Generally speaking, people are always hesitant about new things that seem incomprehensible. In our case, we're talking about biologics and using biology to change structures of different things. I think the key to that is to ensure that our science and our regulatory system is as stringent and strong as possible. In this industry's case, I see it as a competitive advantage for our industry because Canada is world renowned for its regulatory capacity. It struggles sometimes to keep up with the pace of change, but it is well known around the world as one of the leading jurisdictions from a regulatory standpoint. If our regulations are based in science and are science-driven, then I think we stand a very good chance of changing minds. Over time, people will understand.
As an example, I know that the sun is bad for my skin. I know that if I put sunblock on my skin it protects me against the sun. Is it possible that in 10 years a study will come out that says sunblock causes a cancer of some sort? Absolutely. What I do know now is that it protects me from the sun. That's what the science tells us.
It's the same thing when you're talking about genetically modified foods or any other type of produce. Science tells us that it's absolutely safe. It's been consumed for hundreds if not thousands of years. When we're talking about food that is genetically modified, we're essentially doing a more surgical version of what we've done naturally over hundreds of years. If you look at corn from a thousand years ago, you'll see that it looks like a little grain of wheat. It does not look like the corn we have today, but over time, we were able to selectively breed and grow the kind of corn we have now. Now we're doing the selective breeding in a much more refined and specific way, which provides you with something more quickly, and it's based in science.
Thank you very much, Mr. Chair.
I thank all of the witnesses for their superb presentations.
This is the last day of our study. Throughout our various meetings, I realized that research and development plays a large role in the development of technological innovation. We saw that R and D is often focused on production. People want to produce more, and faster. We may want to replace human beings, and that's fine. There are a lot of improvements in that regard.
However, how can we see to it that this R and D happens upstream from production? In Canada, we have an extraordinary competitive advantage: we have knowledge, experts, space, and high-quality products. Explain to me how all the actors could cooperate so that more R and D happens upstream.
Let's start with Mr. Casey, and then I'd like Mr. Dugré and Mr. Ruest to answer as well.
You are quite right: it's a big challenge.
It's one of the biggest challenges of the industry. We're great at innovation. We have great science that comes out of our universities. We have these fantastic ideas. Then, what do they do? They go. They go to other countries for a number of reasons. I'm going to give two that I think are the most important.
One is, if you want to create a company in Canada, you need investment. It's expensive, the timelines are extraordinarily long, and the outcomes are not certain, so you require special kinds of investors. You have to have a very patient investor who's willing to come here and willing to sit through the long process. In medical therapies, you're going through clinical trials, and the timelines are not that much different when you're talking about some of the technologies that we're trying to advance. Therefore, you require a very special investor.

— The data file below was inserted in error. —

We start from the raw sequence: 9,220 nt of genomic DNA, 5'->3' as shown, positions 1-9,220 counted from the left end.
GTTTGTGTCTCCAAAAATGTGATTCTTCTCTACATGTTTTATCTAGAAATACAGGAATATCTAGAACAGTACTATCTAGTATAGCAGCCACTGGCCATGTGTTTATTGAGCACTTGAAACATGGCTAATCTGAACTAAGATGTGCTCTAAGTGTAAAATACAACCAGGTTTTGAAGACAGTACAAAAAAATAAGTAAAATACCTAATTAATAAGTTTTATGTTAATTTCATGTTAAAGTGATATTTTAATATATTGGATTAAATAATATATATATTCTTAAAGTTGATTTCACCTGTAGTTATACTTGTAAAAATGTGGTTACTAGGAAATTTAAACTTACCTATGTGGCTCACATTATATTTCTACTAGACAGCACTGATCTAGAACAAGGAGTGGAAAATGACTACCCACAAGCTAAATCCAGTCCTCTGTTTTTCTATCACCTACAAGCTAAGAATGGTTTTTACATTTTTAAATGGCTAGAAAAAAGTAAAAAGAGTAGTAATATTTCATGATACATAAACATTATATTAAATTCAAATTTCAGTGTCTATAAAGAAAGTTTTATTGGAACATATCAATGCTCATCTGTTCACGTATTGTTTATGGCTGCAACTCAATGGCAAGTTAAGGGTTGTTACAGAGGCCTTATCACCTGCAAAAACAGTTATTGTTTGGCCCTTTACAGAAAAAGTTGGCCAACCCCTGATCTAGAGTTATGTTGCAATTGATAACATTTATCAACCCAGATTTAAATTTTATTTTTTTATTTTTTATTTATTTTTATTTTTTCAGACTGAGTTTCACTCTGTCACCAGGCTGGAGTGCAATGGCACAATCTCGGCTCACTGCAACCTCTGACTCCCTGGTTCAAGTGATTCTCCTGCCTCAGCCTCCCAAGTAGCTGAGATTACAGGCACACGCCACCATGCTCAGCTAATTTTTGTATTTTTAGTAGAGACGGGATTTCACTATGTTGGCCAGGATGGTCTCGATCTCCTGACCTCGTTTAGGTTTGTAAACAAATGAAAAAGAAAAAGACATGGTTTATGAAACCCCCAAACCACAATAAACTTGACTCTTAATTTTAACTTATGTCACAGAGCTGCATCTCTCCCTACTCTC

You also require people. As Mr. Dugré was talking about, the schools are creating those people right now. One of the key things we have to try to do is to develop leadership, leaders, CEOs for these companies because they're a unique kind of company, not just a person who can step into some of those large organizations and run an existing operation. We're talking about somebody who has to take something from the ground and build it up, go out and attract those investors.
Where government can play a role here is on the public policy side, because investment is like a global tourist. It's roaming around the world looking for places to go. Canada has to look at itself like a hotel. If you stay at a hotel, you know that they always put out little things such as chocolates on the pillow, free Wi-Fi, free breakfast, nice sheets, or whatever it is. They're trying to attract you as a tourist. Canada has to do likewise to attract investors and to keep people here. We have to put our own chocolates on the pillow.
One of the chocolates on the pillow for investors is how we do tax and how we do regulatory policy. Those are the types of things that provide investors with the assurance that when they invest in these companies, it's going to be here, it's going to grow, and it's going to be successful. That's what we need to do as an economy.
What we don't have right now is a national bioeconomy strategy that links all of this together, something that takes all these different threads and makes a whole cloth. That is one of the most important things that could be done, because as you've heard from my examples, each one of those companies is regulated by about four or five different departments, yet they're not all connected. We have to find a way to identify this sector, the importance of it, the great innovations that are coming out that you highlight, but how do we take them so we can create companies that are going to be based here in Canada?